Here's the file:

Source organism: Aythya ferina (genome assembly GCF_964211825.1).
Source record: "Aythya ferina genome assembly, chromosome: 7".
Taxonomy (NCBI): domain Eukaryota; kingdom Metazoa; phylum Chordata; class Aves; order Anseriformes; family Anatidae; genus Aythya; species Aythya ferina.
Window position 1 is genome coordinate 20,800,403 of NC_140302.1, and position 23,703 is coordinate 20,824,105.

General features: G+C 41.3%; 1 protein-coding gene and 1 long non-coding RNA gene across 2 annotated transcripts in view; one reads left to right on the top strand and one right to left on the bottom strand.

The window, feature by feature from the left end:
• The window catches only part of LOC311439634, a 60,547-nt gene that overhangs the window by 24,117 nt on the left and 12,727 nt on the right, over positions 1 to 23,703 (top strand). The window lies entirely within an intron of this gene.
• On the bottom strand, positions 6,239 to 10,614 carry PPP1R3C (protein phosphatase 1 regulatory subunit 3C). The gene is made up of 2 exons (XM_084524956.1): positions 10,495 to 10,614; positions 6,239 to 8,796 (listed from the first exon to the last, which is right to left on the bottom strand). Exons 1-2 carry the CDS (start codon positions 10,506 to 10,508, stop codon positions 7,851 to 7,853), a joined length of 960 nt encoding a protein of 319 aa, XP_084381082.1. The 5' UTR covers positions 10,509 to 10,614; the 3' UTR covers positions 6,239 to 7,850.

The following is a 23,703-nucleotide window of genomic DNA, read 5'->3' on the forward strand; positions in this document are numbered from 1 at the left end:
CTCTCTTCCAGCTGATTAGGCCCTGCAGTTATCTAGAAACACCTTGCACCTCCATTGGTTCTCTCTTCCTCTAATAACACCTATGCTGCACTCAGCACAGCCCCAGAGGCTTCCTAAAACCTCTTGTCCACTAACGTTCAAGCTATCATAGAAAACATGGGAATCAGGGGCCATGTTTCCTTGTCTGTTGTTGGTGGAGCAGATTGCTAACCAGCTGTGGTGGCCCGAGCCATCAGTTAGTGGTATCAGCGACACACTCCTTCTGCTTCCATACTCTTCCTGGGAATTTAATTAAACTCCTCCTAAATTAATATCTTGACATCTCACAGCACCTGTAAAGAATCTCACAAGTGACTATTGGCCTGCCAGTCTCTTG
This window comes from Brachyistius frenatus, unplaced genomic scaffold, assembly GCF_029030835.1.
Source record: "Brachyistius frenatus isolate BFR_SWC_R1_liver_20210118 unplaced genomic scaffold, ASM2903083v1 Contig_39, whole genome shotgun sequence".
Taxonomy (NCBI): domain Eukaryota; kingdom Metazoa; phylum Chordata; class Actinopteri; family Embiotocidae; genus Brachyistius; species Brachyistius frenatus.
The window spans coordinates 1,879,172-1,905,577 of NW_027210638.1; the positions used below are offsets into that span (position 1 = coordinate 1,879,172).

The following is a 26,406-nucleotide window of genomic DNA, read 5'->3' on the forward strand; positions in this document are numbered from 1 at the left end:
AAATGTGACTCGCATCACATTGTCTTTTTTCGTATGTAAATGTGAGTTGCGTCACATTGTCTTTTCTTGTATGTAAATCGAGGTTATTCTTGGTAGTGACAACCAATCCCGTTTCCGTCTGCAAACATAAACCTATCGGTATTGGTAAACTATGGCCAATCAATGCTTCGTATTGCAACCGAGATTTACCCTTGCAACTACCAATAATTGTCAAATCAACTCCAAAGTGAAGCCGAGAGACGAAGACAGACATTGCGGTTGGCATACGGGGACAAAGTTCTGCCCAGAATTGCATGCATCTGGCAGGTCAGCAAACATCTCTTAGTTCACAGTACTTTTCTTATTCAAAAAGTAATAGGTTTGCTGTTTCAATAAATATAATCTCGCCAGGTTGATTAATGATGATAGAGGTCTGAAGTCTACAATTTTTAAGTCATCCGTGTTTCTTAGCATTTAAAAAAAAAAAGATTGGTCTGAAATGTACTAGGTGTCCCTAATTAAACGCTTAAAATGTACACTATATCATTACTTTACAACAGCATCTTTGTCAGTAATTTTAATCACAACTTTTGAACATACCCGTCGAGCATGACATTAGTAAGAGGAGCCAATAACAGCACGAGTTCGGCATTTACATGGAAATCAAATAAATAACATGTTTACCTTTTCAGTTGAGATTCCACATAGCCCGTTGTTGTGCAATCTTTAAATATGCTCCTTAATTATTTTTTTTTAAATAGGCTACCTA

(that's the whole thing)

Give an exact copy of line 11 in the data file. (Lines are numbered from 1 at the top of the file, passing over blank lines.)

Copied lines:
This window comes from Brachyistius frenatus, unplaced genomic scaffold, assembly GCF_029030835.1.